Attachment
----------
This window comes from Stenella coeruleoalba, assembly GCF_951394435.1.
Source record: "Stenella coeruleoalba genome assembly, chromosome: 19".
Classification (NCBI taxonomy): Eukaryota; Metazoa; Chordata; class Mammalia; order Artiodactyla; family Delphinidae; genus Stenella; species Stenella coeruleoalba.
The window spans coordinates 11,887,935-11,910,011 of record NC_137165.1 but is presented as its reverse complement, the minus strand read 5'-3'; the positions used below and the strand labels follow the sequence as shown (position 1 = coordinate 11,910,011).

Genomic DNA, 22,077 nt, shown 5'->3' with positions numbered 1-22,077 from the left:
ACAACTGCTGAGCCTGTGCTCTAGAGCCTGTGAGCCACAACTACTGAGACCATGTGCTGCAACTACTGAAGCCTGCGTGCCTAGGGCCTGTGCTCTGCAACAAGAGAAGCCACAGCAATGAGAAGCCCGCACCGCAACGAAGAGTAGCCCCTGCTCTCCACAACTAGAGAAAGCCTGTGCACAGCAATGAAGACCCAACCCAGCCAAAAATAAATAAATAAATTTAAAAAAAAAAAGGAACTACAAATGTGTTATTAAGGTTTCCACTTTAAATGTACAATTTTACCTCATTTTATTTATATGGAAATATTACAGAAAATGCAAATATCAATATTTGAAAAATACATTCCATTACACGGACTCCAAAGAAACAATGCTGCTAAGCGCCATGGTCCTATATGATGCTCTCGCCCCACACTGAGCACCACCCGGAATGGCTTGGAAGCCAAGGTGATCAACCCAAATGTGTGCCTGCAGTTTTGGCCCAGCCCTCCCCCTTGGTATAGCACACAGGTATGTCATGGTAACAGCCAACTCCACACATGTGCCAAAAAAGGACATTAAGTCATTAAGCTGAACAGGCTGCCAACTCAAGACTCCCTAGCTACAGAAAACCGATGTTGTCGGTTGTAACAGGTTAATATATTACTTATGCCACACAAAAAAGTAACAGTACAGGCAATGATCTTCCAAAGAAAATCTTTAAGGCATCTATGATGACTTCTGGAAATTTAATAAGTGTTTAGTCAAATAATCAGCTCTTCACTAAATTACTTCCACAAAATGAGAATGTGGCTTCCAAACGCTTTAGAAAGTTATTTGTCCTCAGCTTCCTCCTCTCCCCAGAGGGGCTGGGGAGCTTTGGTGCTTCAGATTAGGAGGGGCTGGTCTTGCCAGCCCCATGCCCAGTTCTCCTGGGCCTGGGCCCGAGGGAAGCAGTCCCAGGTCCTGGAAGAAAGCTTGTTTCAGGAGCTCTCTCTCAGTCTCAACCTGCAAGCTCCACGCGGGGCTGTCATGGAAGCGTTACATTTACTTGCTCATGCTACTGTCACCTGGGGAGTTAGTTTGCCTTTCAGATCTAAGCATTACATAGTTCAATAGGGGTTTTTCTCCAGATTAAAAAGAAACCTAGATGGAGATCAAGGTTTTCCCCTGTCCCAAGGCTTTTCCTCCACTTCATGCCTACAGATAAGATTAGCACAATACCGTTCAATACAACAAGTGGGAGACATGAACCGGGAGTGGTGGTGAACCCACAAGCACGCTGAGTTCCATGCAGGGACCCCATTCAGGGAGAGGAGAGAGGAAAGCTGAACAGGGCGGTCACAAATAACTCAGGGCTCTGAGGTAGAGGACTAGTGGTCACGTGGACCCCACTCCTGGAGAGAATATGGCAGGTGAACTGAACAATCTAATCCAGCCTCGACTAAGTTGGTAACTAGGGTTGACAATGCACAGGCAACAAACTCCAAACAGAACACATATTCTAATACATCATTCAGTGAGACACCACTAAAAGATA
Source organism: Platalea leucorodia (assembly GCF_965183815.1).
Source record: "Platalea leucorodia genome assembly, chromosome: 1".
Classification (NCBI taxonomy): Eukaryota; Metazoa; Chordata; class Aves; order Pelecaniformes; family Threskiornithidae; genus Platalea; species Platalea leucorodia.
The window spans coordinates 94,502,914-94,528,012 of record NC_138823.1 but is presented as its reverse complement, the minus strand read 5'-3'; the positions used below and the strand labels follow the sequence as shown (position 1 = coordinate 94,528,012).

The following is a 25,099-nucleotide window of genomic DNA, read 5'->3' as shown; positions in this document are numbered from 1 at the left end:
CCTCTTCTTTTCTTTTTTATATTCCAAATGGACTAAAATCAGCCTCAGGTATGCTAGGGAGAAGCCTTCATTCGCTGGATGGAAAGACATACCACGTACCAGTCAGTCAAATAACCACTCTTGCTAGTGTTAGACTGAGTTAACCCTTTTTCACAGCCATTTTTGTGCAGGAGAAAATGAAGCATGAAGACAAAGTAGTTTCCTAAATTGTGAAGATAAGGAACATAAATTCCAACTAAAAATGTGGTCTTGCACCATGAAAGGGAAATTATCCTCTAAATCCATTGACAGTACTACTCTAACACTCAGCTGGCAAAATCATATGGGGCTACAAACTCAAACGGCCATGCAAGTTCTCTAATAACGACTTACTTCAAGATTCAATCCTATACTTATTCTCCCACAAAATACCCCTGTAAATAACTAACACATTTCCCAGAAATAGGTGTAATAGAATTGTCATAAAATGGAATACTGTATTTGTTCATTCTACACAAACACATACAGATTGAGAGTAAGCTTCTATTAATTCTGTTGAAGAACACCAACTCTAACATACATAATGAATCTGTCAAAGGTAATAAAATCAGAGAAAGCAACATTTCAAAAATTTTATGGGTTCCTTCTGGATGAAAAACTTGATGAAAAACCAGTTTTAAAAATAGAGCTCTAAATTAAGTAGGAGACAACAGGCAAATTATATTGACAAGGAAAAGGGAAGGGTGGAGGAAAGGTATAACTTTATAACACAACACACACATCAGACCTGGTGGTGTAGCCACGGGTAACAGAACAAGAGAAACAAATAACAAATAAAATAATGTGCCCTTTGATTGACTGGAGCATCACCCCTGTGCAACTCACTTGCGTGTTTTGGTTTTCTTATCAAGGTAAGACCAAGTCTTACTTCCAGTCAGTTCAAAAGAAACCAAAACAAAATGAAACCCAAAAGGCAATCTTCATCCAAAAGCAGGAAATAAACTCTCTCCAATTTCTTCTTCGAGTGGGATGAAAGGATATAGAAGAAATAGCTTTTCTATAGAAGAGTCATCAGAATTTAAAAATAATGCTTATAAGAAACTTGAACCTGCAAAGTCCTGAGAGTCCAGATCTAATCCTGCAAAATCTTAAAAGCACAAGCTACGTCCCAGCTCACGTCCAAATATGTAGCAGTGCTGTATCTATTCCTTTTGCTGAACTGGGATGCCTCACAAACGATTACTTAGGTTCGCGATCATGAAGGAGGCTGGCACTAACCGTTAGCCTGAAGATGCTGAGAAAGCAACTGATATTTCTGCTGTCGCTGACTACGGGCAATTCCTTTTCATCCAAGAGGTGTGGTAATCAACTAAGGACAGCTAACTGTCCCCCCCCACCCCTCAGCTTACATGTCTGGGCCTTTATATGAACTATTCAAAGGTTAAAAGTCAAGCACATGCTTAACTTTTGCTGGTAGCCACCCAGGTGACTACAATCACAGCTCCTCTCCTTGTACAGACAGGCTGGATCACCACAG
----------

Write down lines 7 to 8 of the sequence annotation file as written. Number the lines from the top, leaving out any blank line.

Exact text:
Source organism: Platalea leucorodia (assembly GCF_965183815.1).
Source record: "Platalea leucorodia genome assembly, chromosome: 1".